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Wednesday, November 5, 2008

Comcastic P4P trial shows 80% speed boost for P2P downloads

By Nate Anderson |

Comcast engineers have just released the first-ever real-world data on P4P technology—and it appears to be a massive success. While only a trial, the results do show that P4P's iTracker technology can increase P2P download speeds by 80 percent on ISP networks without materially increasing the network load.

P4P, which is being designed under the aegis of the Distributed Computing Industry Association, is meant to "localize" peer-to-peer transfers. P2P users generally grab data from all around the world, putting tremendous cost and bandwidth pressure on ISP peering and transit links with other networks. P4P uses an iTracker server to keep those transfers within an ISP's own network when possible, with the goal of boosting speeds for users and lowering peering-point loads for ISPs.

(Note that P4P has little to do with network neutrality, though companies sometimes suggest that it does. While it can decrease the financial hit ISPs take from sending traffic over transit links, P4P isn't designed to lower the total bandwidth on an ISP's network. In fact, by directing P2P users to "local" network sources, it might actually be expected to increase an ISP's local network traffic. More on that below.)

Comcast engineers have just filed the results of the first major P4P trial as an "Internet draft" with the IETF. The trial involved Pando, Yale, three (unnamed) ISPs, and Comcast, and it took place over the summer. It used a special, Pando-provided P2P client that is set up to check in with "iTracker" servers when searching for download locations in a BitTorrent swarm. The test used a 21MB video file (which was "licensed," in case you were worried), and measured the results of using the P2P client in order to see how the use of iTrackers affected uploads and downloads.

Data source: Comcast

Results were hugely positive. Compared to a random swarm, the use of any iTracker provided substantial speed boosts to Comcast network users, ranging from 57 to 85 percent above default behavior. For consumers, this would obviously be welcome news, but how does it affect Comcast?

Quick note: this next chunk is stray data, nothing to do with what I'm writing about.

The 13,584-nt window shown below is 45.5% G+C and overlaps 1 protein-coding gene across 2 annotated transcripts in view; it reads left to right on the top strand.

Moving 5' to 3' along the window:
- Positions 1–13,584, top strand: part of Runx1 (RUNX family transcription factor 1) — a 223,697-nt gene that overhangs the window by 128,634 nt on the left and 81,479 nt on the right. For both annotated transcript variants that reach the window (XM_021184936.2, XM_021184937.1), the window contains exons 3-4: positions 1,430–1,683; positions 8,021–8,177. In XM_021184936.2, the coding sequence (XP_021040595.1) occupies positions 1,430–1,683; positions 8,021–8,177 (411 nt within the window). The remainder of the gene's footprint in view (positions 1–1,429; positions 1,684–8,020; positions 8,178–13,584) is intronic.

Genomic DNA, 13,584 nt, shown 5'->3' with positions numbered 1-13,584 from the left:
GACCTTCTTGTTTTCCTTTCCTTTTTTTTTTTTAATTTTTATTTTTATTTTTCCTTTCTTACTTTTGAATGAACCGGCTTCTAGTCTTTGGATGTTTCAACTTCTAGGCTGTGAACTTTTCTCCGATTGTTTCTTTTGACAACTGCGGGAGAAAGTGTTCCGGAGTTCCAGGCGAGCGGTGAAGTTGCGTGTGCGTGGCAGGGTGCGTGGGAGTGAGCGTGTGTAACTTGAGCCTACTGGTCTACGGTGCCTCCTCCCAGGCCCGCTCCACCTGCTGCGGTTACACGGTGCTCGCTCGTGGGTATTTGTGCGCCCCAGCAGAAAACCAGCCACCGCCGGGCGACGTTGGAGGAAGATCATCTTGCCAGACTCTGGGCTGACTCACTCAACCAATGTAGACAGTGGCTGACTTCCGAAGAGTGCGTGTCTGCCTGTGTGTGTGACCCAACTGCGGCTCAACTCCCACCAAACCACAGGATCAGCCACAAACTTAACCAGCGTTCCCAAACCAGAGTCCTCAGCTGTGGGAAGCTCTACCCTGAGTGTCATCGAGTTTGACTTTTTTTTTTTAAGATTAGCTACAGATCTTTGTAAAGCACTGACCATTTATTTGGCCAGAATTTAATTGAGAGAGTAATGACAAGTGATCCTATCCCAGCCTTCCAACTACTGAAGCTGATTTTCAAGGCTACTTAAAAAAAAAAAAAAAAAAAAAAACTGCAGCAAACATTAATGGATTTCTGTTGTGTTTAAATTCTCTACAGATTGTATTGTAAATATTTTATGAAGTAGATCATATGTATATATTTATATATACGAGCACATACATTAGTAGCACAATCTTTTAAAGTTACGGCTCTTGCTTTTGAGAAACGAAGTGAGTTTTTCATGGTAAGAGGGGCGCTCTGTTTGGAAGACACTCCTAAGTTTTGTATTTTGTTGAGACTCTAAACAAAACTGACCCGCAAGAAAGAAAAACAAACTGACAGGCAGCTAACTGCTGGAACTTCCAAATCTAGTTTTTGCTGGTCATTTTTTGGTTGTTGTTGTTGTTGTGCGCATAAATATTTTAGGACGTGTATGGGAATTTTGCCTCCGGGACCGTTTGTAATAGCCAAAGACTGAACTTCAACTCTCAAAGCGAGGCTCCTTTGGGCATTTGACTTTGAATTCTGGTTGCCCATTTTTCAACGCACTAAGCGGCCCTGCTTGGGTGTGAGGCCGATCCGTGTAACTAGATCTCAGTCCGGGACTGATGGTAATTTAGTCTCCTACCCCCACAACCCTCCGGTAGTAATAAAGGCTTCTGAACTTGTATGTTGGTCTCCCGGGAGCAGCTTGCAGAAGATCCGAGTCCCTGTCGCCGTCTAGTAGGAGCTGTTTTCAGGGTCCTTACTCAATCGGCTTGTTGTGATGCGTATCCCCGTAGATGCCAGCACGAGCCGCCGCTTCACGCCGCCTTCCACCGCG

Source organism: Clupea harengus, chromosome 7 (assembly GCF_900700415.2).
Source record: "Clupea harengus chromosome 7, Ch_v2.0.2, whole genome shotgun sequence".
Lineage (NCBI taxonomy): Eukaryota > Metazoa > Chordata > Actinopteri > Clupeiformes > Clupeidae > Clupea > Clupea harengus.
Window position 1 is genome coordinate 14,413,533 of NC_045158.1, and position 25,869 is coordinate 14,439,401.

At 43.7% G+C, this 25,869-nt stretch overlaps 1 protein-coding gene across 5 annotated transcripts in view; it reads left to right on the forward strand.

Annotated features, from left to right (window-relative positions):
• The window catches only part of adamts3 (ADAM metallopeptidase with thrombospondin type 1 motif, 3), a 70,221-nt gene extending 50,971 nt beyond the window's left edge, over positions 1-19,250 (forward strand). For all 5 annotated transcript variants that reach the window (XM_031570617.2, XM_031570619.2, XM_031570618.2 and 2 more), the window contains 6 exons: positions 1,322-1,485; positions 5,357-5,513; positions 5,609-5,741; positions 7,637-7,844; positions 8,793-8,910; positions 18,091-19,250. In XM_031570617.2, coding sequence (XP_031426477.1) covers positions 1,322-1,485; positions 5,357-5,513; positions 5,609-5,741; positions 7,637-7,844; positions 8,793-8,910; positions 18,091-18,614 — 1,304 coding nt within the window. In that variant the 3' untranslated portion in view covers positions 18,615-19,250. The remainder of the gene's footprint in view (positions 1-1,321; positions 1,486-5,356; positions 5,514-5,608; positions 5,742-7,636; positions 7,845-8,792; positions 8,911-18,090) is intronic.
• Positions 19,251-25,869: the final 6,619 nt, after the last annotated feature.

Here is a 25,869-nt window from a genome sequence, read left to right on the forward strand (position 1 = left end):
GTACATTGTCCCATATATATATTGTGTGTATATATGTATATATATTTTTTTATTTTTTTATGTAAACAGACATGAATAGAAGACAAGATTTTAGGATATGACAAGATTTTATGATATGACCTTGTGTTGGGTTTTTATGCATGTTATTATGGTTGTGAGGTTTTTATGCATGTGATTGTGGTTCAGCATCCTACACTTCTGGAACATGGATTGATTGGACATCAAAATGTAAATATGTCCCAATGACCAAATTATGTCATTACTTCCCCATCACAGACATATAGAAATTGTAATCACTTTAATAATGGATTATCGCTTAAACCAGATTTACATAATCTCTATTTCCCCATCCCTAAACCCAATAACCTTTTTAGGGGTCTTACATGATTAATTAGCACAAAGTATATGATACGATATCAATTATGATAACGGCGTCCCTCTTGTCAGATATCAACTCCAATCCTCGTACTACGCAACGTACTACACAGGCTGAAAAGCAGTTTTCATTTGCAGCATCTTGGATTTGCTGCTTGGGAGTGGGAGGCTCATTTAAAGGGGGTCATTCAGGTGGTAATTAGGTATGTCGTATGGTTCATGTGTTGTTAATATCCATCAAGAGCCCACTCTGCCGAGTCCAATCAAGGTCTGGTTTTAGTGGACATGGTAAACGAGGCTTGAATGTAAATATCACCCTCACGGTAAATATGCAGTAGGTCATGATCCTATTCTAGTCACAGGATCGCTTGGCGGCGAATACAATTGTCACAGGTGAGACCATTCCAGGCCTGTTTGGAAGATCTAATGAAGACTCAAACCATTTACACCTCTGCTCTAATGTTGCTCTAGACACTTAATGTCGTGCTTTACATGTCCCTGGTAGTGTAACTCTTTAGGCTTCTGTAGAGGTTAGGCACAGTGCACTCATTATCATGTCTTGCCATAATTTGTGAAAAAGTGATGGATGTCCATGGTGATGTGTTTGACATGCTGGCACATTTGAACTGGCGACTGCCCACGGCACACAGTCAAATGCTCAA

Not too much, it turns out. "We did notice that download activity in our access network increased somewhat, from 56,030MB for Random to 59,765MB for P4P Generic Weight and 60,781MB for P4P Coarse Grained," wrote the Comcast engineers. That's a small increase, especially given that it reduced Comcast's "incoming Internet traffic by an average of 80 percent at peering points."

But uploads proved even more surprising. "It did not appear that P4P significantly increased upstream utilization in our access network," note the engineers. "In essence, uploading was already occurring no matter what and P4P in and of itself did not appear to materially increase uploading for this specific, licensed content."

Further good news came from a close examination of the various iTrackers. The fine-grained tracker provided detailed topology information about Comcast's network, and it took significant time to set up. "It was a detailed mapping of Comcast backbone-connected network Autonomous System Numbers (ASN) to IP Aggregates which were weighted based on priority and distance from each other," says the report. "Included in this design was a prioritization of all Peer and Internet transit connected ASNs to our backbone to ensure that P4P traffic would prefer settlement free and lower cost networks first, and then more expensive transit links."

Sounds like a lot of work. But Comcast found that it wasn't even necessary; simpler iTrackers provided even better results. The best results came from the coarse-grained iTracker, which featured 22 iTracker node identifiers and "resulted in a 1,461 line configuration file."

iTrackers can run on lightweight servers; for good results, every ISP should run one. While every network that deploys an iTracker will see good results, the system gets "dramatically" more impressive as more ISPs deploy it.

Comcast wants the iTracker mechanism made an IETF standard; more impressively, it recognizes that iTrackers should be "opt-in" mechanisms that each user can control. "The use of ISP-provided iTrackers should probably be an opt-in feature for P2P users, or at least a feature of which they are explicitly aware of and which has been enabled by default in a particular P2P client," say the engineers. "In this way, P2P users could choose to opt-in either explicitly or by their choice of P2P client in order to choose to use the iTracker to improve performance, which benefits both the user and the ISP at the same time."

Win/win scenarios haven't been common in the P2P wars, and it's important to note that this was only a preliminary test. But if P4P shows the same promise in larger trials and if P2P clients start to embed the technology into their software, faster downloads and lower-traffic peering points could be had simply by running some inexpensive servers.